The tiny female youngster – one of the smallest hoofed animals in the world – was born to mum Rita and dad Ramos.
It is the latest addition to a special European-wide endangered species breeding programme, designed in response to the deforestation of its Asian habitat. The animals are also poached for their meat which is considered a delicacy in parts of the Philippines.
Curator of mammals Tim Rowlands said:
Our newborn deer is incredibly small – similar in size to a Christmas bauble on tiny little legs, weighing just 430 grams.
But, while this new arrival may be small in stature, it’s big in terms of importance. It’s the very first time the animal has been bred in the UK and to break new ground like this with a mammal species is really quite rare.
The Philippine mouse deer is an endangered species. It’s highly threatened by massive deforestation in South East Asia and so it’s great news that our newcomer will add valuable new bloodlines to the conservation breeding programme in zoos. It’s vitally important that we work to ensure these wonderful animals do not disappear for good.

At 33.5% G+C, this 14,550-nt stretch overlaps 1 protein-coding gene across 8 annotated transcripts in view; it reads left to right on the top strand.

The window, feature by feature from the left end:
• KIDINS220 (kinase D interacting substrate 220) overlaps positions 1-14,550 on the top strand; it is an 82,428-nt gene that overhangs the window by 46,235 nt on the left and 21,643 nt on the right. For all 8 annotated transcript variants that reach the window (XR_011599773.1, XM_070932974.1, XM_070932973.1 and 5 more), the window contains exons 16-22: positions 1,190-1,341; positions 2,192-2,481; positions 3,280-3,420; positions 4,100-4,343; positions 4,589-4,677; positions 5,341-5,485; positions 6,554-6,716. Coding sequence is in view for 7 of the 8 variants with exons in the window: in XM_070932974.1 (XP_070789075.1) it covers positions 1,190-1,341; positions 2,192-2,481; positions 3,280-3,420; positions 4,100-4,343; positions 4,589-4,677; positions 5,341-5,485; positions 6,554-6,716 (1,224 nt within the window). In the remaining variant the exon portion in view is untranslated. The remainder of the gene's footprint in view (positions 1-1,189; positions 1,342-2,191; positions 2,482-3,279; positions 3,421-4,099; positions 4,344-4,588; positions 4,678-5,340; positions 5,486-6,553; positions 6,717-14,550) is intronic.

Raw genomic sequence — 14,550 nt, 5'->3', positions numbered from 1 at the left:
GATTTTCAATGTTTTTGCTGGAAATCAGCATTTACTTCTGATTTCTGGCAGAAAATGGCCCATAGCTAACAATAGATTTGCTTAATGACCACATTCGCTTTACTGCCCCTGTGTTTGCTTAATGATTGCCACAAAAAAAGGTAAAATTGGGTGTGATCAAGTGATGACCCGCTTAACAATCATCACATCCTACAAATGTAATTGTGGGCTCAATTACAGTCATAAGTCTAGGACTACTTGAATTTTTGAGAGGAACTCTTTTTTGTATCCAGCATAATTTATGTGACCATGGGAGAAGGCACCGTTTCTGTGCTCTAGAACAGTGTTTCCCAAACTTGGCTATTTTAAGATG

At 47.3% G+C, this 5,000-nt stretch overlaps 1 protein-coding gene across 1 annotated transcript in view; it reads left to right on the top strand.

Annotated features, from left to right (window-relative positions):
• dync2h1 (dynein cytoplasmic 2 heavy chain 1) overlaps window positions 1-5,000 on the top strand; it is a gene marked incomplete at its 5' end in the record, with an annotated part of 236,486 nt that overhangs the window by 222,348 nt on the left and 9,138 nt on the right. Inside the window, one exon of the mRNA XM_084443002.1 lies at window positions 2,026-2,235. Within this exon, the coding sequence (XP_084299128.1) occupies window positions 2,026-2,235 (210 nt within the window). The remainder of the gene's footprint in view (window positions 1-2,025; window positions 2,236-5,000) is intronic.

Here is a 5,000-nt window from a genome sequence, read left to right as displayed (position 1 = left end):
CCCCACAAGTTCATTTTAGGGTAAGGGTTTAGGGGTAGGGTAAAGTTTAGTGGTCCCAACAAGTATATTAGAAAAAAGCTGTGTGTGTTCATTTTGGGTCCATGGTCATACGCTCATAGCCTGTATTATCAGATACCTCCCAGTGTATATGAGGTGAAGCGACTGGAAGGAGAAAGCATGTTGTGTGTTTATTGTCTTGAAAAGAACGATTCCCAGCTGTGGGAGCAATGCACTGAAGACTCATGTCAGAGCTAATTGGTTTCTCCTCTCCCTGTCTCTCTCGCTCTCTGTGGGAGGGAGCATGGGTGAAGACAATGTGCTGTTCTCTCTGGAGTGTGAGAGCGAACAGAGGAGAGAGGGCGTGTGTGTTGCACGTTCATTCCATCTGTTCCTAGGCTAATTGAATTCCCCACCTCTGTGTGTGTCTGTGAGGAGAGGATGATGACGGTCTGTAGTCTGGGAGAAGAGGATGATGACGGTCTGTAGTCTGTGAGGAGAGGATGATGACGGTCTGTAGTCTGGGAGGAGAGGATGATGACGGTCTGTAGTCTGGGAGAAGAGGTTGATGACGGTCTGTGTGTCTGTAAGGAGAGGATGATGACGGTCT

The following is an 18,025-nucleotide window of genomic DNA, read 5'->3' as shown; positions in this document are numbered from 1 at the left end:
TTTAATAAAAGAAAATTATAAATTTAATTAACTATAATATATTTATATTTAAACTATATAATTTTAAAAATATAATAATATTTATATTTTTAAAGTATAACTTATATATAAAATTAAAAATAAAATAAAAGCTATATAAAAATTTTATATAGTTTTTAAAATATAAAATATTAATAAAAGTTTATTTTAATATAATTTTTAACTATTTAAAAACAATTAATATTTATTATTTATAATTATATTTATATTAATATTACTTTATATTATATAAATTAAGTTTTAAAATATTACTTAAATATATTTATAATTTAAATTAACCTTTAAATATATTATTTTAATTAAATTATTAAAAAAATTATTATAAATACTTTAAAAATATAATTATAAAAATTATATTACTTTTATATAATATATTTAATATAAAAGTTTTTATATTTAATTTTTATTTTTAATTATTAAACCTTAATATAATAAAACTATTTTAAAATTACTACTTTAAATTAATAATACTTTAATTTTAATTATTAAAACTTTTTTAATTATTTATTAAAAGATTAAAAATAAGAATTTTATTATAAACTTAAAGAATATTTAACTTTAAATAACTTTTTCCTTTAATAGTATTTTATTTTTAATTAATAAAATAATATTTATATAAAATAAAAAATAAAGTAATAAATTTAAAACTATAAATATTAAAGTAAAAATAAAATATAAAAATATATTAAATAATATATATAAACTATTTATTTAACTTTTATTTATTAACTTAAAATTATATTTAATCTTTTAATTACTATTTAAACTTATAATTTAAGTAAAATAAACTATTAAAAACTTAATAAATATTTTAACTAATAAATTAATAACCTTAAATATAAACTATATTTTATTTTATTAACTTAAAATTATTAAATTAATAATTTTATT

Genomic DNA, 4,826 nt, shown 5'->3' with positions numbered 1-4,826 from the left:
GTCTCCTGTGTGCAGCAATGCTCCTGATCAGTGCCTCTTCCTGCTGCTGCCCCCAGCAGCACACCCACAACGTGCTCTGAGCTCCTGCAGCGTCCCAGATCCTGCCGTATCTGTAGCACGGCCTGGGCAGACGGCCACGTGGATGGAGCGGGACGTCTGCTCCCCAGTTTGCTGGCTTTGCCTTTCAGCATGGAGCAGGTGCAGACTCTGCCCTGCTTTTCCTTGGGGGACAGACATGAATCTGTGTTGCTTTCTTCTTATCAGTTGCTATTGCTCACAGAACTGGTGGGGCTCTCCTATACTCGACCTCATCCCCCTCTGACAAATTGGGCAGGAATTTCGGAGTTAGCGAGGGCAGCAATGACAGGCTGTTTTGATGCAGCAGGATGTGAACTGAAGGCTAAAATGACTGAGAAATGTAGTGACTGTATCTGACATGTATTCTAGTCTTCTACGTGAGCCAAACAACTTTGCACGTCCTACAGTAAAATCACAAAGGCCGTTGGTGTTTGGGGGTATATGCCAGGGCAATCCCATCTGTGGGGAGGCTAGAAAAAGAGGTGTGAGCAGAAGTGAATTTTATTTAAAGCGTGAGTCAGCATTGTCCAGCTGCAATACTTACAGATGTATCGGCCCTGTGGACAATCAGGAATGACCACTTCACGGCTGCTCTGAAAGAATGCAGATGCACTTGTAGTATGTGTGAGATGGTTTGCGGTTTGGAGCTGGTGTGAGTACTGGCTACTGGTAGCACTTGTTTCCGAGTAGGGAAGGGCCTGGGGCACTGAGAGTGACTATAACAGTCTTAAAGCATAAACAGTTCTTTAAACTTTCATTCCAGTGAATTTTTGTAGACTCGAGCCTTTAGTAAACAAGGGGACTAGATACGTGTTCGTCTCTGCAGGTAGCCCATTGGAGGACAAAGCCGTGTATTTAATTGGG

Chester Zoo is only one of only seven institutions in the whole of Europe to care for the charming species.
We’re also working to protect habitat in areas of South East Asia where the mouse deer live.
Mouse deer facts
- The Philippine mouse deer is listed by the International Union for the Conservation of Nature (IUCN) as endangered
- The species is in continuing decline as it is subject to poaching for food and affected by habitat loss as its forest home is converted to oil palm plantations
- Mouse deers do not belong to the deer family but are a member of the ungulates
- Adult mouse deer stand at just 18cm tall and rarely weigh more than 1kg
- Chester Zoo’s new female Philippine mouse deer was born 16 November